Date of Award

Summer 2015

Document Type


Degree Name

Master of Science (MS)



First Advisor

Lobner, Douglas C.

Second Advisor

Stover, Sheila

Third Advisor

Liu, Dawei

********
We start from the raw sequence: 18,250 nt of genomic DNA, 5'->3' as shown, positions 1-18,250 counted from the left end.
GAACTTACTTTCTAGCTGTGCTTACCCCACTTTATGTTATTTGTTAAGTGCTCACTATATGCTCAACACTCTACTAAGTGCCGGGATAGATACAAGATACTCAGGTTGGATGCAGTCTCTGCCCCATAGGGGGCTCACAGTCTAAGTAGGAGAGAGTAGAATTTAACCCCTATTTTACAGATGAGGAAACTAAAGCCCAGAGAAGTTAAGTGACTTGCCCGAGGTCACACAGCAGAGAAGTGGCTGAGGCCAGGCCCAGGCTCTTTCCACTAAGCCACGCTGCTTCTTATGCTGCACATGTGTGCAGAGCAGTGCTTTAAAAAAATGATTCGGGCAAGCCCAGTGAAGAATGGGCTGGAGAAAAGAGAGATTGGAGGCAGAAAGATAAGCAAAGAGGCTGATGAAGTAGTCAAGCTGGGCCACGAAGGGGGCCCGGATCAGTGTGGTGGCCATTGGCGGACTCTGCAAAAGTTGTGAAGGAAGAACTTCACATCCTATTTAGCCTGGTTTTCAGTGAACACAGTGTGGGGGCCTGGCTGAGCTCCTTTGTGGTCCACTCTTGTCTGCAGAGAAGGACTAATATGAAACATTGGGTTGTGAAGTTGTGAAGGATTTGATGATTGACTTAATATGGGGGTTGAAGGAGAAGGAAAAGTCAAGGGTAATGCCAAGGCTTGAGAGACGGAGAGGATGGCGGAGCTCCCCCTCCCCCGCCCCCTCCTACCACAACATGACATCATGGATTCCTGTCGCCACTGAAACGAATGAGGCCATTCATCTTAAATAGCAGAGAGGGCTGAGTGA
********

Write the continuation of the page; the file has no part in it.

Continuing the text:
Introduction: Direct pulp capping involves placing a material over the exposed pulp in order to maintain its vitality. For decades, calcium hydroxide (CH) has served as the gold standard for this purpose, but its toxicity to the pulp may negatively impact treatment outcomes. Mineral Trioxide Aggregate (MTA) has become a popular alternative based partly on its excellent biocompatibility. Pulp-capped teeth are often restored with highly toxic composite materials, but the pulp capping material’s ability to alter these toxic effects has never been investigated. The purpose of this in vitro study is to determine the effects of Dycal, a CH-based cement, and ProRoot MTA on the toxicities of two popular restorative composites, Flow Line and Durafill VS. Materials and Methods: Human dental pulp cells were cultured and exposed to Dycal or MTA for 48 hours. Dycal and MTA were then removed and either Flow Line or Durafill VS was added to cell cultures for 24 hours. Toxicity was determined using the LDH release assay before and after the addition of the composite material. Results: Dycal demonstrated a high level of toxicity that correlated with the amount of material placed in cell culture. MTA was nontoxic even in amounts at which Dycal was highly toxic. Exposure of pulp cells to Dycal resulted in decreased toxicity of Durafill VS and had no effect on Flow Line toxicity. MTA exposure resulted in enhanced Flow Line toxicity and had no effect on the toxicity of Durafill VS. Conclusions: These results show that calcium hydroxide and MTA are capable of altering the toxicity of composite restorative materials. MTA may enhance the toxicity of some composites, while Dycal may have an inhibitory effect. More studies are needed to determine the clinical significance of these effects.